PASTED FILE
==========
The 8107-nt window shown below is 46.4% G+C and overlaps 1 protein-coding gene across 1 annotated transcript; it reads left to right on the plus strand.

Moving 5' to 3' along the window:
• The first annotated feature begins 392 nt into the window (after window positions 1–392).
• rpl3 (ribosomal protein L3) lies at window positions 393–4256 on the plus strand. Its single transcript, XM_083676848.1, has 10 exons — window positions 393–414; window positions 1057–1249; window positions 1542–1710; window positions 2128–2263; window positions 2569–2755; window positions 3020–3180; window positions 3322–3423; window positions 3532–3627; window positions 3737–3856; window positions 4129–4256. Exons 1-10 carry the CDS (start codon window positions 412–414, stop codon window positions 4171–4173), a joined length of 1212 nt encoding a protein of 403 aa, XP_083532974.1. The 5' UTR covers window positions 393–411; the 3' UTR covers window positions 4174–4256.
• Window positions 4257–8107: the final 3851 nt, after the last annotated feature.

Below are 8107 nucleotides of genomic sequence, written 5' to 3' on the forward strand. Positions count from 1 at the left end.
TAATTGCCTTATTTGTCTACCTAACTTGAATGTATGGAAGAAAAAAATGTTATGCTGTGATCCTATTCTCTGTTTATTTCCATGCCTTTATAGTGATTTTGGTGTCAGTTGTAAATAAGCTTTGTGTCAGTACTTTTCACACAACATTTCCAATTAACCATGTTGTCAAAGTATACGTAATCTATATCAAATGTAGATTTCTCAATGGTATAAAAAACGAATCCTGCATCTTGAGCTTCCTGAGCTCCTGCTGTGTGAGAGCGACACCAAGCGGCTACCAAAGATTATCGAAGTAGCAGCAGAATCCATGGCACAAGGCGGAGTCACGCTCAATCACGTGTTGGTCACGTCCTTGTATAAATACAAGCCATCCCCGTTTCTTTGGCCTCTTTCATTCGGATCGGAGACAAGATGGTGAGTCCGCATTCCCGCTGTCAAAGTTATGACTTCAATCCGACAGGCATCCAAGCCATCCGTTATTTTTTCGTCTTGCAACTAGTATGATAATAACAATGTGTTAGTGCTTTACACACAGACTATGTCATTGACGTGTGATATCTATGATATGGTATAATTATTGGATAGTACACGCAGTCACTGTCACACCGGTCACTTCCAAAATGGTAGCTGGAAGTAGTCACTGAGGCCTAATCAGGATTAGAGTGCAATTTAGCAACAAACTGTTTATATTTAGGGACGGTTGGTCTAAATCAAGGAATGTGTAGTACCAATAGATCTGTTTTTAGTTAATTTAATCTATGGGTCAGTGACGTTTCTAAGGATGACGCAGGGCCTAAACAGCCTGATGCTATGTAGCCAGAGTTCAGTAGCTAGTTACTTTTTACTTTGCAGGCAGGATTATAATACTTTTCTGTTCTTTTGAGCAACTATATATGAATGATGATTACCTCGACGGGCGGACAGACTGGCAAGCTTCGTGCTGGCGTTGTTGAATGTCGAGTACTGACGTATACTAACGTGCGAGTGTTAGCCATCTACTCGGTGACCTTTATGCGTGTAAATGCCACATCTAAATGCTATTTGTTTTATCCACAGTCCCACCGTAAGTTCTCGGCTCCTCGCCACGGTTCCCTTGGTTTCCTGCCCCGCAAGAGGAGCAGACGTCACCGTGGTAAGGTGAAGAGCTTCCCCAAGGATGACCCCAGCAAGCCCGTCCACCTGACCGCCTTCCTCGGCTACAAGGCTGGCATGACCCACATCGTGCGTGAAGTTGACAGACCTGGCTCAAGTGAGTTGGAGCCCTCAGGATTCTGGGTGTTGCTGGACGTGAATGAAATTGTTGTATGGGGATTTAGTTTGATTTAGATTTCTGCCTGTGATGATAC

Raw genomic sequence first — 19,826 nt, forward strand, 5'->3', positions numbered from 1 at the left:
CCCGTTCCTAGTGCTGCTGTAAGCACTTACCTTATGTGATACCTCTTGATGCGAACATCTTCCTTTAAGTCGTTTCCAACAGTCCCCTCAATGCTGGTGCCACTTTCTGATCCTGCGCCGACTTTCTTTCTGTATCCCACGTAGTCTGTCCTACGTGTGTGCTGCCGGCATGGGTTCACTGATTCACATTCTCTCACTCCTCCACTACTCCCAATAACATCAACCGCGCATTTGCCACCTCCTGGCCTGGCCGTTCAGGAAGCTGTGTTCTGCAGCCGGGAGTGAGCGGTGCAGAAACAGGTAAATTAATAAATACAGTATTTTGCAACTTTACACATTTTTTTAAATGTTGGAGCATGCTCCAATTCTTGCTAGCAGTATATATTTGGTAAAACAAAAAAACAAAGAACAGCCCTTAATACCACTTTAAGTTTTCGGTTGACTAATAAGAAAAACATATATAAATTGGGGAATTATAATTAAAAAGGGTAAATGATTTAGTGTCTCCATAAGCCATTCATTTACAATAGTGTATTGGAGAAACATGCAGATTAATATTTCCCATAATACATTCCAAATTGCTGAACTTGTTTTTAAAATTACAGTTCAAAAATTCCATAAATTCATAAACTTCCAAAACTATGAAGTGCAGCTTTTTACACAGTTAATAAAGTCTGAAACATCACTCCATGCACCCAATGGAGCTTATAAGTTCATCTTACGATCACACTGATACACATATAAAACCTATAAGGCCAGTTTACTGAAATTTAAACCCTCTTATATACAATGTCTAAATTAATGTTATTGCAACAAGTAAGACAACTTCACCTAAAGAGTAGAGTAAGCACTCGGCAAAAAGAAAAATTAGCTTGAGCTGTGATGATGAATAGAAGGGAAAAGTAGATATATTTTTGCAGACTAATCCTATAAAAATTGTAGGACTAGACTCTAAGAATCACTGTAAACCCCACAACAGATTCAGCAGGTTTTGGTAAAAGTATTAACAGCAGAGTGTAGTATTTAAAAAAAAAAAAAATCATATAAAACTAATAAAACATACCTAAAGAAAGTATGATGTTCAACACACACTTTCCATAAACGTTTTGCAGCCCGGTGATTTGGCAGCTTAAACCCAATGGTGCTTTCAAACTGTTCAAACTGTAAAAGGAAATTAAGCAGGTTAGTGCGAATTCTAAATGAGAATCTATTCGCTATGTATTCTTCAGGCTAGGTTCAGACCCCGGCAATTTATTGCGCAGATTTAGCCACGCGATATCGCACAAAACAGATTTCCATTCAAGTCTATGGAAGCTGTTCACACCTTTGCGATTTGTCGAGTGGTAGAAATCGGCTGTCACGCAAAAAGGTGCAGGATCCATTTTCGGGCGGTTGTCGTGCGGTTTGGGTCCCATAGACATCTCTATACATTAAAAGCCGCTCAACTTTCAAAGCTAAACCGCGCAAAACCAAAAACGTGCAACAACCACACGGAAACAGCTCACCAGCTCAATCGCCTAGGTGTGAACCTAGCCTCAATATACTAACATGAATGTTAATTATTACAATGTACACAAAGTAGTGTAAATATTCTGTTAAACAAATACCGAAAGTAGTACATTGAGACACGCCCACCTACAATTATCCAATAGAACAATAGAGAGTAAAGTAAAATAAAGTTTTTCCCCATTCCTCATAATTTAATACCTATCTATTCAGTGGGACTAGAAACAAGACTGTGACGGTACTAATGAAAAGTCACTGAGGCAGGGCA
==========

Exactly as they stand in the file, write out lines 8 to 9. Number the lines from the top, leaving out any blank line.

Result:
Raw genomic sequence first — 19,826 nt, forward strand, 5'->3', positions numbered from 1 at the left:
CCCGTTCCTAGTGCTGCTGTAAGCACTTACCTTATGTGATACCTCTTGATGCGAACATCTTCCTTTAAGTCGTTTCCAACAGTCCCCTCAATGCTGGTGCCACTTTCTGATCCTGCGCCGACTTTCTTTCTGTATCCCACGTAGTCTGTCCTACGTGTGTGCTGCCGGCATGGGTTCACTGATTCACATTCTCTCACTCCTCCACTACTCCCAATAACATCAACCGCGCATTTGCCACCTCCTGGCCTGGCCGTTCAGGAAGCTGTGTTCTGCAGCCGGGAGTGAGCGGTGCAGAAACAGGTAAATTAATAAATACAGTATTTTGCAACTTTACACATTTTTTTAAATGTTGGAGCATGCTCCAATTCTTGCTAGCAGTATATATTTGGTAAAACAAAAAAACAAAGAACAGCCCTTAATACCACTTTAAGTTTTCGGTTGACTAATAAGAAAAACATATATAAATTGGGGAATTATAATTAAAAAGGGTAAATGATTTAGTGTCTCCATAAGCCATTCATTTACAATAGTGTATTGGAGAAACATGCAGATTAATATTTCCCATAATACATTCCAAATTGCTGAACTTGTTTTTAAAATTACAGTTCAAAAATTCCATAAATTCATAAACTTCCAAAACTATGAAGTGCAGCTTTTTACACAGTTAATAAAGTCTGAAACATCACTCCATGCACCCAATGGAGCTTATAAGTTCATCTTACGATCACACTGATACACATATAAAACCTATAAGGCCAGTTTACTGAAATTTAAACCCTCTTATATACAATGTCTAAATTAATGTTATTGCAACAAGTAAGACAACTTCACCTAAAGAGTAGAGTAAGCACTCGGCAAAAAGAAAAATTAGCTTGAGCTGTGATGATGAATAGAAGGGAAAAGTAGATATATTTTTGCAGACTAATCCTATAAAAATTGTAGGACTAGACTCTAAGAATCACTGTAAACCCCACAACAGATTCAGCAGGTTTTGGTAAAAGTATTAACAGCAGAGTGTAGTATTTAAAAAAAAAAAAAATCATATAAAACTAATAAAACATACCTAAAGAAAGTATGATGTTCAACACACACTTTCCATAAACGTTTTGCAGCCCGGTGATTTGGCAGCTTAAACCCAATGGTGCTTTCAAACTGTTCAAACTGTAAAAGGAAATTAAGCAGGTTAGTGCGAATTCTAAATGAGAATCTATTCGCTATGTATTCTTCAGGCTAGGTTCAGACCCCGGCAATTTATTGCGCAGATTTAGCCACGCGATATCGCACAAAACAGATTTCCATTCAAGTCTATGGAAGCTGTTCACACCTTTGCGATTTGTCGAGTGGTAGAAATCGGCTGTCACGCAAAAAGGTGCAGGATCCATTTTCGGGCGGTTGTCGTGCGGTTTGGGTCCCATAGACATCTCTATACATTAAAAGCCGCTCAACTTTCAAAGCTAAACCGCGCAAAACCAAAAACGTGCAACAACCACACGGAAACAGCTCACCAGCTCAATCGCCTAGGTGTGAACCTAGCCTCAATATACTAACATGAATGTTAATTATTACAATGTACACAAAGTAGTGTAAATATTCTGTTAAACAAATACCGAAAGTAGTACATTGAGACACGCCCACCTACAATTATCCAATAGAACAATAGAGAGTAAAGTAAAATAAAGTTTTTCCCCATTCCTCATAATTTAATACCTATCTATTCAGTGGGACTAGAAACAAGACTGTGACGGTACTAATGAAAAGTCACTGAGGCAGGGCA